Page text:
by Mary Oliver
Flare Man and the Natural World Quotes
How we cite our quotes: (Section.Line)
Mostly, though, it smelled of milk, and the patience of animals; the
give-offs of the body were still in the air, a vague ammonia, not unpleasant. (2.8-9)
The barn is described in a way that sounds almost mystical or magical, and these lines drive home the connection between the space and the animals that live in it. Their presence has turned this human-made structure into a natural place.
Yet the moth has trim, and feistiness, and not a drop
Not in this world. (4.7-9)
Our speaker seems to look to the natural world for an example of how to live. She finds one, surprisingly, in a green moth. She uses the image of the moth to show us how to live without self-pity and with vitality, rather than carrying our lives around like heavy weights and feeling sorry for ourselves. Who cares that the moth is in a bit of a hopeless situation. We're all going to get caught in the beak of a crow (so to speak) someday. That doesn't mean we should just mope around waiting for it to happen.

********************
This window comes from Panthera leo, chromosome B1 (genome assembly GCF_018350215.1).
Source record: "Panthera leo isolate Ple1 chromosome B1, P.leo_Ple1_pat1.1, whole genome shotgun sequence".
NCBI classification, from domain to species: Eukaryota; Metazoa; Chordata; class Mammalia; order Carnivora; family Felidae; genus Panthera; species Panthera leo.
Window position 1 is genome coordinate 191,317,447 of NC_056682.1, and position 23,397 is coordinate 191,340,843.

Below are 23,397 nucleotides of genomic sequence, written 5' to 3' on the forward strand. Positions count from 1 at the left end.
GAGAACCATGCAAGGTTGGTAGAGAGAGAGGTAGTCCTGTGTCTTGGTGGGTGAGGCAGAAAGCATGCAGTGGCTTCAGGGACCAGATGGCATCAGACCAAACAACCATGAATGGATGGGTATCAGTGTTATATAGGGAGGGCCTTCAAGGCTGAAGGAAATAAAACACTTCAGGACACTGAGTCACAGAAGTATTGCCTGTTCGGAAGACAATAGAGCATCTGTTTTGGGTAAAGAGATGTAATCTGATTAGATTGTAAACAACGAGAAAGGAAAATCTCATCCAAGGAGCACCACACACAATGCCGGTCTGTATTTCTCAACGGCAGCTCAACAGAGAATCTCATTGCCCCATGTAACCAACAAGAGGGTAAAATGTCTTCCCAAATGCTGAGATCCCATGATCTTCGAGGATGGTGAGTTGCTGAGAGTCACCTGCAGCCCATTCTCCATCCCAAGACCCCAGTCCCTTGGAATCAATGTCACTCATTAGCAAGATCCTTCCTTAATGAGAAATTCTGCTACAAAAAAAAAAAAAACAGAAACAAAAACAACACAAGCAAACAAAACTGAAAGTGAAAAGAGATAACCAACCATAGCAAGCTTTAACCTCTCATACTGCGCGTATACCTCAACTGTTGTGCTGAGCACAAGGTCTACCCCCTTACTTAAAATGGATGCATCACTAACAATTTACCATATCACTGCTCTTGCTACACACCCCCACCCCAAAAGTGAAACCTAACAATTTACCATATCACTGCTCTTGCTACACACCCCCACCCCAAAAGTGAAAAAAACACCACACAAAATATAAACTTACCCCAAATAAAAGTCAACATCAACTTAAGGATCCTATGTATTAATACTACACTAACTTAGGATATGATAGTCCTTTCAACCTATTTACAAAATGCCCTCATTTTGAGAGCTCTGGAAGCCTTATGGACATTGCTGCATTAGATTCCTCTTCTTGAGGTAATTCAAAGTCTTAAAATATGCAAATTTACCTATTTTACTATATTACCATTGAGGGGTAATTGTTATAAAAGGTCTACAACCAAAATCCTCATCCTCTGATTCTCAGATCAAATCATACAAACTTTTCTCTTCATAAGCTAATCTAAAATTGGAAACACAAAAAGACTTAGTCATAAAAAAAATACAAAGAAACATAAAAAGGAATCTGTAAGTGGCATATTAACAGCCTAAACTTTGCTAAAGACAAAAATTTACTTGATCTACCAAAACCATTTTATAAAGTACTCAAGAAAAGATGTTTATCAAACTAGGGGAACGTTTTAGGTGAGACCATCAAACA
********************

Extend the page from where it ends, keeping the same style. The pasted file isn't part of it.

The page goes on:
Did you know that the ant has a tongue
with which to gather in all that it can
of sweetness? (7.1-3)
Again, our speaker turns our attention to a detail or aspect of the natural world, in this case an ant's tongue. Why? For two reasons, we think. One is that maybe she just wants to amaze us, to make us want to engage with the world. It's so full of crazy, fascinating things like ant tongues that we're completely unaware of. But why this specific detail? Well, that gathering in of sweetness is kind of like the act of studying and learning about the world. The speaker wants us to gather in the sweetness of the world, just like an ant. Nothing like a bit of insect trivia to make your point.